Academic News & Views: An OPCAT Focus on Immigration Detention

As part of the Australian Journal of Human Rights fascinating new Special Issue on the OPCAT, the matter of ensuring adequate coverage of immigration detention has come into sharp focus. In a brand-new article by Madeline Gleeson of the University of New South Wales titled ‘Monitoring places of immigration detention in Australia under OPCAT’, the author focuses on the challenges of making certain that immigration detention is effectively monitored in practice.

The parallels with Canada are illuminating. As has been highlighted in recent Canada OPCAT Project posts, even though Canada’s formal immigration detention estate is small, the Government frequently resorts to the use of provincial prisons for immigration detention purposes. Furthermore, unlike in Australia, there is currently no statutory inspection body for immigration detention in Canada, bar a temporary monitoring agreement with the Canadian Red Cross.     

Madeline Gleeson
Australian Journal of Human Rights – image copyright of the AHRC Centre at UNSW Sydney.

In her thought-provoking article Madeline Gleeson makes the essential point:

“…. while the government immediately claimed it as a ‘significant victory for human rights’ (Bishop and Brandis 2017b), the extent to which ratification of OPCAT will in fact mitigate the risks of torture and ill-treatment in places of detention will depend on how it is implemented. In the context of immigration detention in particular, there are significant challenges and controversies to be overcome if OPCAT is indeed to play the preventive role for which it is intended.”

For Australia these aforementioned challenges and controversies are several. In her article Madeline Gleeson embarks on a broad sweep of what might constitute immigration detention in Australia, including more typical facilities located within the country, but also focusing on less typical accommodation type settings, international transit zones in airports, escorts and transfers, so-called off-shore processing centres in Nauru and Papua New Guinea, and cloaked-in-secrecy detention at sea.

Madeline Gleeson
Maitland Gaol by OZinOH (2007).

For Canadian readers the author’s detailed discussion points to the wide range of potential immigration detention settings in any given country, itself an extremely informative exercise. All of these settings, she correctly argues, potentially fall within the scope of the OPCAT.   

Madeline Gleeson’s focus on the general features of an NPM also serves as a useful reminder of the wide potential array of functions of an effective NPM. In doing so, she examines two existing oversight bodies responsible for immigration detention in Australia, namely the Australian Human Rights Commission and the Commonwealth Ombudsman.

As Australia’s future NPM is likely to comprise a multi-agency body whose work is coordinated by the Commonwealth Ombudsman, the author makes various key recommendations aimed at ensuring its legal and functional independence as well as its efficacy as an institution. This advice merits a detailed reading, especially if, as predicted by this writer, Canada also opts for a multi-body NPM as its future mechanism under the OPCAT.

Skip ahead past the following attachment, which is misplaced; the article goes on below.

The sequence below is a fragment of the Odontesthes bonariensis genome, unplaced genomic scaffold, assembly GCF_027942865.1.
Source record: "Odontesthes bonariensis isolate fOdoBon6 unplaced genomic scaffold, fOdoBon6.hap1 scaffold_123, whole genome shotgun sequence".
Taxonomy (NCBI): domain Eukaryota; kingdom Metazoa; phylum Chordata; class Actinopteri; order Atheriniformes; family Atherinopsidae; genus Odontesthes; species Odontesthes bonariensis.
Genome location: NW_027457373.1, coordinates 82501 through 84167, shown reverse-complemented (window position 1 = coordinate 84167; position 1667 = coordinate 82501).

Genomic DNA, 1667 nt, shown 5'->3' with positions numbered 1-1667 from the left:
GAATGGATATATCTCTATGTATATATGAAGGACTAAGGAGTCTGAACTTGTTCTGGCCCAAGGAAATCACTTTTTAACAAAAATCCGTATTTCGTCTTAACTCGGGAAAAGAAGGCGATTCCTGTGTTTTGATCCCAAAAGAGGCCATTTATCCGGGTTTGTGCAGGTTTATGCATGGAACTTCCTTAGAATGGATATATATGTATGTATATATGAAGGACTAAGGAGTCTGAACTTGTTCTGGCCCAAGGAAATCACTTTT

As in Canada, Madeline Gleeson also notes that the Australian Red Cross has a long history of visits to immigration detention facilities across Australia through its Immigration Detention Monitoring Program. The writer notes: “The Red Cross’s engagement with the Australian government is confidential, focusing on identifying issues of humanitarian concern and providing advice on how to minimise harm for people in detention.” However, unlike in Australia, Canada currently has no other permanent oversight entity for its main immigration detention settings such as an ombudsperson-type body.

The final section of the author’s paper highlights several outstanding challenges relating to the monitoring of immigration detention in Australia. While these factors are to a certain extent Australia-specific in scope, several of Madeline Gleeson’s observations apply beyond its national borders to other current and future OPCAT States Parties such as Canada. These include that:

  • unfettered access to NPM monitors should be ensured in practice in terms of places, people and information;
  • the monitors should be able to address the root causes of potential abuses which may lie in official state policy (such as punitive immigration approaches);
  • and states should be open to independent scrutiny and criticism of their immigration policies, no matter how unpalatable the truth.

All of these lessons could have resonance in the Canadian context as a state which may one day get around to ratifying the OPCAT.

In a word, Madeline Gleeson has made both a very interesting and highly practical contribution to the Special Issue on the OPCAT, with several important lessons for the Canadian setting. With further articles to come in this excellent series of papers, please stayed tuned to the Canada OPCAT Project dial.  


Many thanks to Steven Caruana for his assistance in relation to this post.

The above article by Madeline Gleeson appears in the current issue of the Australian Journal of Human Rights, published on-line on 17 April 2019. The article can be accessed free-of-charge here.

Read an overview of other articles in the Special Issue on the OPCAT of the Australian Journal of Human Rights.  

Read more about the Canadian Red Cross Immigration Detention Report.

Examine the Concluding observations of the UN Committee against Torture from December 2018 concerning oversight of immigration detention in Canada.